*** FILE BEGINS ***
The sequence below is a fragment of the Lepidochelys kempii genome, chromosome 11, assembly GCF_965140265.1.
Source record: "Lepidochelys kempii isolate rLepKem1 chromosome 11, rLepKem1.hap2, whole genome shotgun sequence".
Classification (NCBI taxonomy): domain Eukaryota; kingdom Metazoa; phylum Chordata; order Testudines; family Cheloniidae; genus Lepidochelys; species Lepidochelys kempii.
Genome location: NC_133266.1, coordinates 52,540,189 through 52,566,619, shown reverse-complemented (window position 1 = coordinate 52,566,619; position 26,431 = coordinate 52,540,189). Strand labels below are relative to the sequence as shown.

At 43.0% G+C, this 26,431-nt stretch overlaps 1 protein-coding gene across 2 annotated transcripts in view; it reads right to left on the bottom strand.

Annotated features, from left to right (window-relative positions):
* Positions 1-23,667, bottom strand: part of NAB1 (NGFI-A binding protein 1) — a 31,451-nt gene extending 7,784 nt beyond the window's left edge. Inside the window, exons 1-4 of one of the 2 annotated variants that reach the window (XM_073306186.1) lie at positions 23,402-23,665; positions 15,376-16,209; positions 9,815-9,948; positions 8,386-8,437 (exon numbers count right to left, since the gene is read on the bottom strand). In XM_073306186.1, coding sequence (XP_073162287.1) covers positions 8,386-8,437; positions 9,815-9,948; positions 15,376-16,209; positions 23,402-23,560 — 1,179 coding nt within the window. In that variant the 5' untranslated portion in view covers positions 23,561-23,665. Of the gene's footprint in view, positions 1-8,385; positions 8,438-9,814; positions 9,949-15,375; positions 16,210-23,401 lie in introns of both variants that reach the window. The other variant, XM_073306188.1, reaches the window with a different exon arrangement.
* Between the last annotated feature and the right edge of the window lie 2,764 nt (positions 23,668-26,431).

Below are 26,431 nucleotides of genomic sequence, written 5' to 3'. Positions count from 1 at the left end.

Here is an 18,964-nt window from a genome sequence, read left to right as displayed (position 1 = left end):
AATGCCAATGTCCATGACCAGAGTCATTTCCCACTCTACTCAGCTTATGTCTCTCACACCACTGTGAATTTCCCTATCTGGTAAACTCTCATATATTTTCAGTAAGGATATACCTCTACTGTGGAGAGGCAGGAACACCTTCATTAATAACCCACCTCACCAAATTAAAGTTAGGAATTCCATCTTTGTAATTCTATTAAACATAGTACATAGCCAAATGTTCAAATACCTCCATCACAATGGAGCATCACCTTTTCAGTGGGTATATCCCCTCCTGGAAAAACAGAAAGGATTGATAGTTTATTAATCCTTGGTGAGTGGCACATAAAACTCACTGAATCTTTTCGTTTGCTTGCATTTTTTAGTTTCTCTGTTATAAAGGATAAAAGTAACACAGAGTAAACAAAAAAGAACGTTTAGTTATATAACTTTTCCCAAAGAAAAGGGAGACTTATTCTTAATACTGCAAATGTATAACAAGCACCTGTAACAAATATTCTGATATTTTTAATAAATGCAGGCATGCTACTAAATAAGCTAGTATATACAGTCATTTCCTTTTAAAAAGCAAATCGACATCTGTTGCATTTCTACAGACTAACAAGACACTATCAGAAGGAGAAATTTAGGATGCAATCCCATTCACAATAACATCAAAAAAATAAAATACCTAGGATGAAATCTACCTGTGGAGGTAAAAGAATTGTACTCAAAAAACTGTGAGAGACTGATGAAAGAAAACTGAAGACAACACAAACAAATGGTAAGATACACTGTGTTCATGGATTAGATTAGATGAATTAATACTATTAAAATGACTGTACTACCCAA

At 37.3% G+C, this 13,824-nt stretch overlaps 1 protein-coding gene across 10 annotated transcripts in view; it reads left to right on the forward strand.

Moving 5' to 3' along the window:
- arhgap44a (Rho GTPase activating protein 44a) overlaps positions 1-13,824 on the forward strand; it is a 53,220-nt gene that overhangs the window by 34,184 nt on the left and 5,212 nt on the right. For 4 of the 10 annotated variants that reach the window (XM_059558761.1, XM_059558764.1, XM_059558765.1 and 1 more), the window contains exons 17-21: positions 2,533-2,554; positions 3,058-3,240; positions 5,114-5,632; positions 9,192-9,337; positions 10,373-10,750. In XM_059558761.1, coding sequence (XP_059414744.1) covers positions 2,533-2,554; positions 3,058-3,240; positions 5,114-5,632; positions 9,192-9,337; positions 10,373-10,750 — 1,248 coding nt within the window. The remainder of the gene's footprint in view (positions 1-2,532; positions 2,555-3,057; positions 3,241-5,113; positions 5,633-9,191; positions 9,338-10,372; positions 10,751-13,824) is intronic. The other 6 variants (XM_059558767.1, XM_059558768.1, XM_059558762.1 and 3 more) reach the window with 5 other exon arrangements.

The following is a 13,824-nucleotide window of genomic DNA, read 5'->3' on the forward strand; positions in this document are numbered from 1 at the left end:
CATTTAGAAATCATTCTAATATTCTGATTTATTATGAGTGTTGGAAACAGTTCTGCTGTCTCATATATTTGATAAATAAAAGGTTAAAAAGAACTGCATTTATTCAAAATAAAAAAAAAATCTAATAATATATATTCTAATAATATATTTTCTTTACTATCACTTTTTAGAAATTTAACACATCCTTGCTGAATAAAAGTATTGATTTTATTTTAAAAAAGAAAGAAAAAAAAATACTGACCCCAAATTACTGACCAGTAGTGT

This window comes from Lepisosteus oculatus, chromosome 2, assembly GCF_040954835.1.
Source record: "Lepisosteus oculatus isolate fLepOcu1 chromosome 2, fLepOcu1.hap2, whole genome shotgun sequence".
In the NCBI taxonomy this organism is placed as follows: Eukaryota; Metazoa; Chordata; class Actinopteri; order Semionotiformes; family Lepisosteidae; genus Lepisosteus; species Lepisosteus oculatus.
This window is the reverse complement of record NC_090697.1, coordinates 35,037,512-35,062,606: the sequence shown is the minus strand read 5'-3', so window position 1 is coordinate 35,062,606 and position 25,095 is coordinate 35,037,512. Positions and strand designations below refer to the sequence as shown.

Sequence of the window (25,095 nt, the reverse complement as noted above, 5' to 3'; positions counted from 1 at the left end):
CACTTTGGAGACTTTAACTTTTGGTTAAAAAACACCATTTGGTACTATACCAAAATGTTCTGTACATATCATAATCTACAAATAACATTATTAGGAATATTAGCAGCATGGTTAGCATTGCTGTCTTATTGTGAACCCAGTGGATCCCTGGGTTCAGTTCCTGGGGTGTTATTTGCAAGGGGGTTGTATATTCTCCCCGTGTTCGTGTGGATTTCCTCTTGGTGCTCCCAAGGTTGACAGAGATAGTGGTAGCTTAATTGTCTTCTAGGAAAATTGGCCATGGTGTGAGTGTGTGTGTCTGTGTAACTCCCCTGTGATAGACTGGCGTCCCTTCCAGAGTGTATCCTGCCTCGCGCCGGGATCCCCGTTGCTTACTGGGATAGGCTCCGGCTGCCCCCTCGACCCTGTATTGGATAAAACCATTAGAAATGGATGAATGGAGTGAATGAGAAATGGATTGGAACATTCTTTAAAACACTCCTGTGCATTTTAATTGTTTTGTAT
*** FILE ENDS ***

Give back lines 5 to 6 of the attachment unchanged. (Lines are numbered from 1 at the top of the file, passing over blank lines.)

At 43.0% G+C, this 26,431-nt stretch overlaps 1 protein-coding gene across 2 annotated transcripts in view; it reads right to left on the bottom strand.

Annotated features, from left to right (window-relative positions):